It doesn’t help that the handful of characters who remain from the first season are now 20 to 30 years older than the actors portraying them, yielding uneven results. Thirty-four-year-old Khrys Marshall ably pulls off playing 59-year-old NASA Commander Danielle Poole, but Joel Kinnaman (43) as Admiral Ed Baldwin (73) is a tall order, as is Coral Peña (22) as engineer Aleida Rosales (42). That said, the new wrinkle to the show’s grander story is a promising one. With the world’s superpowers now sharing a scientific base on Mars, their next challenge is to make this base self-sustaining, opening the door to permanent settlement. To do this, they’ll need to extract and process resources not just from the planet itself, but from the nearest asteroids, and that means expanding the civilian workforce.
Happy Valley, Mars quickly turns into a company town where workers, millions of miles from their families, are completely at the mercy of their corporate employers. Through the eyes of new character Miles (Toby Kebbell), Season Four of For All Mankind becomes the story of the Martian class war, as he and the rest of the planet’s second-class citizens struggle to make ends meet. The scenario leads to some solid drama and a side order of hijinx, but Miles and his compatriots feel less like people and more like instruments through which to advance plot and explore themes. Daniel Stern joins the cast as an affable former auto tycoon who’s taken over as NASA Flight Director, while Svetlana Efremova plays his cunning opposite number in Russia’s Star City and the closest thing the season has to an antagonist. (The real villain is, as in every season, authoritarian communist governments.) These characters serve a purpose, but do not inspire attachment.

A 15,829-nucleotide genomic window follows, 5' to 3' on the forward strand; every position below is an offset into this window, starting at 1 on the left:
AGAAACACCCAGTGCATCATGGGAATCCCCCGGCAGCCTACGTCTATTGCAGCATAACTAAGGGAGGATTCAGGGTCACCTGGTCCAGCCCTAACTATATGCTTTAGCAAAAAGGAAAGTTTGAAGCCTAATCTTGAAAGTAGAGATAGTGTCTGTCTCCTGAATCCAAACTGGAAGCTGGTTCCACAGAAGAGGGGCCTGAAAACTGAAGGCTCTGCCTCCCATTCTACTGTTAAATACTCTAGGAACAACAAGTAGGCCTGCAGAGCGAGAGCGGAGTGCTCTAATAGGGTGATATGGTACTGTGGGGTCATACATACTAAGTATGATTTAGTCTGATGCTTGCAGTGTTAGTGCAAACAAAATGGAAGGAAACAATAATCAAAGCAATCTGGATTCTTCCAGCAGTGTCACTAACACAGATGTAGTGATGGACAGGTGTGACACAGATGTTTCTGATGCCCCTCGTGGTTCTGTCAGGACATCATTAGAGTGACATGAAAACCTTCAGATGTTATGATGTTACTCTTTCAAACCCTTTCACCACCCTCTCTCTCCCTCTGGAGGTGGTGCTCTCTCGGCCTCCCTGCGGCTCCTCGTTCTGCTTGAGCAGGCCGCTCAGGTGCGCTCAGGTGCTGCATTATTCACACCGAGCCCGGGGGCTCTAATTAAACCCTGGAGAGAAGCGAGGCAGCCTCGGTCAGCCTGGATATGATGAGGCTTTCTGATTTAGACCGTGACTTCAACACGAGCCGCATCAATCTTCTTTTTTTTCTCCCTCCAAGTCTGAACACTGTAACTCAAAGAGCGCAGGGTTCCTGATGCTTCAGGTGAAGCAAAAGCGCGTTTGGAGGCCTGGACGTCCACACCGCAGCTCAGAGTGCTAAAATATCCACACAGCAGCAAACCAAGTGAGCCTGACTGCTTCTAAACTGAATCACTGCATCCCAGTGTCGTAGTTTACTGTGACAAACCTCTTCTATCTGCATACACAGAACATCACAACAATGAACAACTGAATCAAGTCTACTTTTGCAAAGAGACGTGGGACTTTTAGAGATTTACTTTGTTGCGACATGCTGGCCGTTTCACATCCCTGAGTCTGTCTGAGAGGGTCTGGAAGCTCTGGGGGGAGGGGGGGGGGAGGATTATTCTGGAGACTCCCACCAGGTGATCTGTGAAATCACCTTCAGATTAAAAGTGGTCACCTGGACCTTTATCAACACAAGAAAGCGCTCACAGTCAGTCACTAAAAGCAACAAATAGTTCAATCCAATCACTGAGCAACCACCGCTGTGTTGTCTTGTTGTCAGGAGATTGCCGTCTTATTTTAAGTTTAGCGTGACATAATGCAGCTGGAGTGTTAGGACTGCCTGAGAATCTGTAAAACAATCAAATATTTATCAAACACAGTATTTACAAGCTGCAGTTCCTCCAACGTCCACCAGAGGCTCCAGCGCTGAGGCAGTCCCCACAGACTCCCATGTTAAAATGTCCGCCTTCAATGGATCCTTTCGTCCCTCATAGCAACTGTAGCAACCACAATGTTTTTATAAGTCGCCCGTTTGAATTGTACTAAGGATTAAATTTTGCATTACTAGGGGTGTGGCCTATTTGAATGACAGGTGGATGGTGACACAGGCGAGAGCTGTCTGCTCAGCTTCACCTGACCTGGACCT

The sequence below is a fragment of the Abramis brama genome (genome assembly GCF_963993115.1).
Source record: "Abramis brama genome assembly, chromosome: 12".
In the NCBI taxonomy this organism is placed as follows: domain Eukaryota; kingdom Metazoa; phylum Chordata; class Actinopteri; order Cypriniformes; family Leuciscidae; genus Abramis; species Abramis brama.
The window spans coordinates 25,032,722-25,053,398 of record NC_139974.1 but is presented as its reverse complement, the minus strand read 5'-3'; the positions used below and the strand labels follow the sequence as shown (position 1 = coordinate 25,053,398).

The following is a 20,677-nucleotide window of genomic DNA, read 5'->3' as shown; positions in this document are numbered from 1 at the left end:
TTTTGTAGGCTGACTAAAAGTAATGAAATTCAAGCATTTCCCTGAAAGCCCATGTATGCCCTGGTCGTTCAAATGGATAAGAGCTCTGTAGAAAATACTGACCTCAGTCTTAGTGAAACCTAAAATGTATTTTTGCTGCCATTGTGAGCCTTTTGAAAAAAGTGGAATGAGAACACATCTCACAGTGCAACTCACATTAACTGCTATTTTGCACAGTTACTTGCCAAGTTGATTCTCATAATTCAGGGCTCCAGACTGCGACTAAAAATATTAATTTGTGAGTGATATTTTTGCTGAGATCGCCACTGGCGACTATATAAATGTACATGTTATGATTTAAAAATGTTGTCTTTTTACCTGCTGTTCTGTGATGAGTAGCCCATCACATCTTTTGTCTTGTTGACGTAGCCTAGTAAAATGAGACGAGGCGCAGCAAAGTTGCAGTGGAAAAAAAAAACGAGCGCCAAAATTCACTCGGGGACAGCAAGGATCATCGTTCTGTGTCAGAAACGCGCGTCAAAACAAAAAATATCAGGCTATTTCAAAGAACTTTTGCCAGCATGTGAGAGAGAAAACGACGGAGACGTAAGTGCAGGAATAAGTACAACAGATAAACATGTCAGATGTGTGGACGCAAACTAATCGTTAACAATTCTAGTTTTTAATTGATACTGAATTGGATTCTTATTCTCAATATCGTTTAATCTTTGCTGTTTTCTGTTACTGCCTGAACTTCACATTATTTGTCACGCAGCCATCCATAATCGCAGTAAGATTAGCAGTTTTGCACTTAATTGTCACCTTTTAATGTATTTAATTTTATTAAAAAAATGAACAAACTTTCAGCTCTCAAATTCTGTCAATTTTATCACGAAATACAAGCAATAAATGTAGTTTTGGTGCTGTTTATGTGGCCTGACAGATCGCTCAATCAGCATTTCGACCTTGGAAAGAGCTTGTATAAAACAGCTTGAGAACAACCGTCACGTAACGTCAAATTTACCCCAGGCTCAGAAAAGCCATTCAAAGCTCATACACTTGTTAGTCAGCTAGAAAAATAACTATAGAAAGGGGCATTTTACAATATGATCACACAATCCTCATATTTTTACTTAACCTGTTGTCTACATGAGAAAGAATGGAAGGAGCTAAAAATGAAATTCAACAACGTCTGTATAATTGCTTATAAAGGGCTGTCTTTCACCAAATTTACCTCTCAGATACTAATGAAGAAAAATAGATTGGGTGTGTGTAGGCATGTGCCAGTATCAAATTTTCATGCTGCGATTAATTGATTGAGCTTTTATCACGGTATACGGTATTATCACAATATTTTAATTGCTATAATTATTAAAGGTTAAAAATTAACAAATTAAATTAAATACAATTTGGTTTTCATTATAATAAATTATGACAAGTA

Still, the closer For All Mankind’s timeline approaches the proverbial “end of history,” where Earth’s nations cooperate in harmony and advance their common interests into the final frontier, the more the audience gets to enjoy life-affirming moments of collective triumph. Season Four opens with a historic event in space exploration that belongs to no one country, and from which all of humanity stands to benefit. It evokes a feeling of warmth and optimism that is scarcely felt in our own reality, a glimpse at what we can achieve if we set our sights beyond what we know is possible and say, “we will make it possible.” This, alone, makes the show worth watching for fans of science fiction. Hopefully, next season, its storytellers will aspire to better drama, so that the characters might feel as engaging or inspiring as their contributions to the world in which they live.